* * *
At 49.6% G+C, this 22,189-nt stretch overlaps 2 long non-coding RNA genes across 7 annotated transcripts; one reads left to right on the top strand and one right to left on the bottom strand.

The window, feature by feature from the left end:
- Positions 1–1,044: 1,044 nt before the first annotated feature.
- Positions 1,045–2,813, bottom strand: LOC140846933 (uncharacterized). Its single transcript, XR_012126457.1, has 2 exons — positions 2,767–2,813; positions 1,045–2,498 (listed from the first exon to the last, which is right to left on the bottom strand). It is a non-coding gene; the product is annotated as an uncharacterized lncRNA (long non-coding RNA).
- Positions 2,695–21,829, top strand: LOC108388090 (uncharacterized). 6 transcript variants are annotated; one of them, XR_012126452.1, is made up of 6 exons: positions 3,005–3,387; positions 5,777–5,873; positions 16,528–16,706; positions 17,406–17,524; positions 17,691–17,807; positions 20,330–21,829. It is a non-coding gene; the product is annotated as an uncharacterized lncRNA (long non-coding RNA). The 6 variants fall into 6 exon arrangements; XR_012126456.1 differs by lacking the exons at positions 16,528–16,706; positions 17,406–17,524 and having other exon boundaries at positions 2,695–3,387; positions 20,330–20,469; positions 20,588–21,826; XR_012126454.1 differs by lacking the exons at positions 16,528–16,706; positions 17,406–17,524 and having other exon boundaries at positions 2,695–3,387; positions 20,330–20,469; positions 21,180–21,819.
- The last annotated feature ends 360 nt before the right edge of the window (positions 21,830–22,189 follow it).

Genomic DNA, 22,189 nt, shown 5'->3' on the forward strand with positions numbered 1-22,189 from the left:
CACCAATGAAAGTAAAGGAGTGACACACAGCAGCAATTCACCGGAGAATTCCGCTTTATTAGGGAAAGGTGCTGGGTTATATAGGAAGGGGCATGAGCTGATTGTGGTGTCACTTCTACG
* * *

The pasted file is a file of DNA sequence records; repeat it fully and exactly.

At 49.6% G+C, this 22,189-nt stretch overlaps 2 long non-coding RNA genes across 7 annotated transcripts; one reads left to right on the top strand and one right to left on the bottom strand.

The window, feature by feature from the left end:
- Positions 1–1,044: 1,044 nt before the first annotated feature.
- Positions 1,045–2,813, bottom strand: LOC140846933 (uncharacterized). Its single transcript, XR_012126457.1, has 2 exons — positions 2,767–2,813; positions 1,045–2,498 (listed from the first exon to the last, which is right to left on the bottom strand). It is a non-coding gene; the product is annotated as an uncharacterized lncRNA (long non-coding RNA).
- Positions 2,695–21,829, top strand: LOC108388090 (uncharacterized). 6 transcript variants are annotated; one of them, XR_012126452.1, is made up of 6 exons: positions 3,005–3,387; positions 5,777–5,873; positions 16,528–16,706; positions 17,406–17,524; positions 17,691–17,807; positions 20,330–21,829. It is a non-coding gene; the product is annotated as an uncharacterized lncRNA (long non-coding RNA). The 6 variants fall into 6 exon arrangements; XR_012126456.1 differs by lacking the exons at positions 16,528–16,706; positions 17,406–17,524 and having other exon boundaries at positions 2,695–3,387; positions 20,330–20,469; positions 20,588–21,826; XR_012126454.1 differs by lacking the exons at positions 16,528–16,706; positions 17,406–17,524 and having other exon boundaries at positions 2,695–3,387; positions 20,330–20,469; positions 21,180–21,819.
- The last annotated feature ends 360 nt before the right edge of the window (positions 21,830–22,189 follow it).

Genomic DNA, 22,189 nt, shown 5'->3' on the forward strand with positions numbered 1-22,189 from the left:
CACCAATGAAAGTAAAGGAGTGACACACAGCAGCAATTCACCGGAGAATTCCGCTTTATTAGGGAAAGGTGCTGGGTTATATAGGAAGGGGCATGAGCTGATTGTGGTGTCACTTCTACG